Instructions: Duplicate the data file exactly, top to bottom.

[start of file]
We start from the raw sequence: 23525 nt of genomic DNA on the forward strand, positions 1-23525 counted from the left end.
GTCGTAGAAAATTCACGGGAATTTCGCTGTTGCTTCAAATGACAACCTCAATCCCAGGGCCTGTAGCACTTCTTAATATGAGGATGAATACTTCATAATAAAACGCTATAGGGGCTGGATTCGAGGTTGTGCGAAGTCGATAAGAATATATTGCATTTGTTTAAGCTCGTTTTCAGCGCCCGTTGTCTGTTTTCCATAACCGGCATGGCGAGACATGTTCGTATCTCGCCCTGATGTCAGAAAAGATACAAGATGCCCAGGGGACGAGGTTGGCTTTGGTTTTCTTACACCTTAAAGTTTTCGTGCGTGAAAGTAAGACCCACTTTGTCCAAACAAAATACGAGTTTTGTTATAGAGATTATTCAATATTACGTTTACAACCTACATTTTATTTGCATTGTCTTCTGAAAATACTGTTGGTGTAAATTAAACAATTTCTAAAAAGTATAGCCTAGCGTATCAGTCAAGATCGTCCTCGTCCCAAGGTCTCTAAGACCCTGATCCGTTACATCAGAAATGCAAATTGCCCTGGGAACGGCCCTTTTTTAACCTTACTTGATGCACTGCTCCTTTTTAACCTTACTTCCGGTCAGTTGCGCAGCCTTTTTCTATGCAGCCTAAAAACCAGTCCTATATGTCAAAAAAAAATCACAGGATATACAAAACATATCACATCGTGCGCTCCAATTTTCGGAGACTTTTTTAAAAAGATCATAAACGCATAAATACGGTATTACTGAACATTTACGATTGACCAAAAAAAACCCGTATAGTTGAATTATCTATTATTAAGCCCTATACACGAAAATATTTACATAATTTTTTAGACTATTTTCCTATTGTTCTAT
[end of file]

We start from the raw sequence: 23525 nt of genomic DNA on the forward strand, positions 1-23525 counted from the left end.
GTCGTAGAAAATTCACGGGAATTTCGCTGTTGCTTCAAATGACAACCTCAATCCCAGGGCCTGTAGCACTTCTTAATATGAGGATGAATACTTCATAATAAAACGCTATAGGGGCTGGATTCGAGGTTGTGCGAAGTCGATAAGAATATATTGCATTTGTTTAAGCTCGTTTTCAGCGCCCGTTGTCTGTTTTCCATAACCGGCATGGCGAGACATGTTCGTATCTCGCCCTGATGTCAGAAAAGATACAAGATGCCCAGGGGACGAGGTTGGCTTTGGTTTTCTTACACCTTAAAGTTTTCGTGCGTGAAAGTAAGACCCACTTTGTCCAAACAAAATACGAGTTTTGTTATAGAGATTATTCAATATTACGTTTACAACCTACATTTTATTTGCATTGTCTTCTGAAAATACTGTTGGTGTAAATTAAACAATTTCTAAAAAGTATAGCCTAGCGTATCAGTCAAGATCGTCCTCGTCCCAAGGTCTCTAAGACCCTGATCCGTTACATCAGAAATGCAAATTGCCCTGGGAACGGCCCTTTTTTAACCTTACTTGATGCACTGCTCCTTTTTAACCTTACTTCCGGTCAGTTGCGCAGCCTTTTTCTATGCAGCCTAAAAACCAGTCCTATATGTCAAAAAAAAATCACAGGATATACAAAACATATCACATCGTGCGCTCCAATTTTCGGAGACTTTTTTAAAAAGATCATAAACGCATAAATACGGTATTACTGAACATTTACGATTGACCAAAAAAAACCCGTATAGTTGAATTATCTATTATTAAGCCCTATACACGAAAATATTTACATAATTTTTTAGACTATTTTCCTATTGTTCTAT